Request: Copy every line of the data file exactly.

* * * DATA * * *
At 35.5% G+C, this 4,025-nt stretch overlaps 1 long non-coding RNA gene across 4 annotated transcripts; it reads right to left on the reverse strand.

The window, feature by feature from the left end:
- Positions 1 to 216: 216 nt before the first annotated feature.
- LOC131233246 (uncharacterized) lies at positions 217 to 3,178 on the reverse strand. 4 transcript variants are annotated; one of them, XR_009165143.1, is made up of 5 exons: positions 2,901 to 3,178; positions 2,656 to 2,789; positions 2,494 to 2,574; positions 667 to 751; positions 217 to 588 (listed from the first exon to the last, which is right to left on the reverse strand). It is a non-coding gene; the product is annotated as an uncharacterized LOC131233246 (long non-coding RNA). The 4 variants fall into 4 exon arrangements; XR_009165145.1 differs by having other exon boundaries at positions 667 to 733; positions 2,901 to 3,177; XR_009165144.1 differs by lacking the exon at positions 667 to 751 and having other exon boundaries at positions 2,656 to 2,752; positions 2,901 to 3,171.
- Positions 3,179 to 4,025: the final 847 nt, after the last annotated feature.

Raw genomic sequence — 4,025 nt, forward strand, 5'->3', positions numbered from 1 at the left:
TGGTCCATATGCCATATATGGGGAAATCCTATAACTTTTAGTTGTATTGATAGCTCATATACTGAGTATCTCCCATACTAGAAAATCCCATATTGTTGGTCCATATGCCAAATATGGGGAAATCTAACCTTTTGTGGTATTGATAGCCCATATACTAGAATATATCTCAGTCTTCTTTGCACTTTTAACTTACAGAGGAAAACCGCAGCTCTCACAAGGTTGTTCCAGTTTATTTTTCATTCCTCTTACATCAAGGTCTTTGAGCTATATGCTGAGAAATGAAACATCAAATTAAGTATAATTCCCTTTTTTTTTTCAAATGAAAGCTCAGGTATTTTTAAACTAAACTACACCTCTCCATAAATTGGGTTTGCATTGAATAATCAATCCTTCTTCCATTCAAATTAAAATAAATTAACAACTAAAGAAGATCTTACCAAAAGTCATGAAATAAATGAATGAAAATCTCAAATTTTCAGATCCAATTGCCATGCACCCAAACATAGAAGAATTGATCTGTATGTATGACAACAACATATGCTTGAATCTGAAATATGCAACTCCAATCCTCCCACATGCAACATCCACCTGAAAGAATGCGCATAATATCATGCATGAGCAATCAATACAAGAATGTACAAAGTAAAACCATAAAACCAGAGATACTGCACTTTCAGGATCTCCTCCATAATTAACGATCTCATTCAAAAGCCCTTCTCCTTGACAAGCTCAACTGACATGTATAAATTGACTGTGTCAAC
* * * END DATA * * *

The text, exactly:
At 35.5% G+C, this 4,025-nt stretch overlaps 1 long non-coding RNA gene across 4 annotated transcripts; it reads right to left on the reverse strand.

The window, feature by feature from the left end:
- Positions 1 to 216: 216 nt before the first annotated feature.
- LOC131233246 (uncharacterized) lies at positions 217 to 3,178 on the reverse strand. 4 transcript variants are annotated; one of them, XR_009165143.1, is made up of 5 exons: positions 2,901 to 3,178; positions 2,656 to 2,789; positions 2,494 to 2,574; positions 667 to 751; positions 217 to 588 (listed from the first exon to the last, which is right to left on the reverse strand). It is a non-coding gene; the product is annotated as an uncharacterized LOC131233246 (long non-coding RNA). The 4 variants fall into 4 exon arrangements; XR_009165145.1 differs by having other exon boundaries at positions 667 to 733; positions 2,901 to 3,177; XR_009165144.1 differs by lacking the exon at positions 667 to 751 and having other exon boundaries at positions 2,656 to 2,752; positions 2,901 to 3,171.
- Positions 3,179 to 4,025: the final 847 nt, after the last annotated feature.

Raw genomic sequence — 4,025 nt, forward strand, 5'->3', positions numbered from 1 at the left:
TGGTCCATATGCCATATATGGGGAAATCCTATAACTTTTAGTTGTATTGATAGCTCATATACTGAGTATCTCCCATACTAGAAAATCCCATATTGTTGGTCCATATGCCAAATATGGGGAAATCTAACCTTTTGTGGTATTGATAGCCCATATACTAGAATATATCTCAGTCTTCTTTGCACTTTTAACTTACAGAGGAAAACCGCAGCTCTCACAAGGTTGTTCCAGTTTATTTTTCATTCCTCTTACATCAAGGTCTTTGAGCTATATGCTGAGAAATGAAACATCAAATTAAGTATAATTCCCTTTTTTTTTTCAAATGAAAGCTCAGGTATTTTTAAACTAAACTACACCTCTCCATAAATTGGGTTTGCATTGAATAATCAATCCTTCTTCCATTCAAATTAAAATAAATTAACAACTAAAGAAGATCTTACCAAAAGTCATGAAATAAATGAATGAAAATCTCAAATTTTCAGATCCAATTGCCATGCACCCAAACATAGAAGAATTGATCTGTATGTATGACAACAACATATGCTTGAATCTGAAATATGCAACTCCAATCCTCCCACATGCAACATCCACCTGAAAGAATGCGCATAATATCATGCATGAGCAATCAATACAAGAATGTACAAAGTAAAACCATAAAACCAGAGATACTGCACTTTCAGGATCTCCTCCATAATTAACGATCTCATTCAAAAGCCCTTCTCCTTGACAAGCTCAACTGACATGTATAAATTGACTGTGTCAAC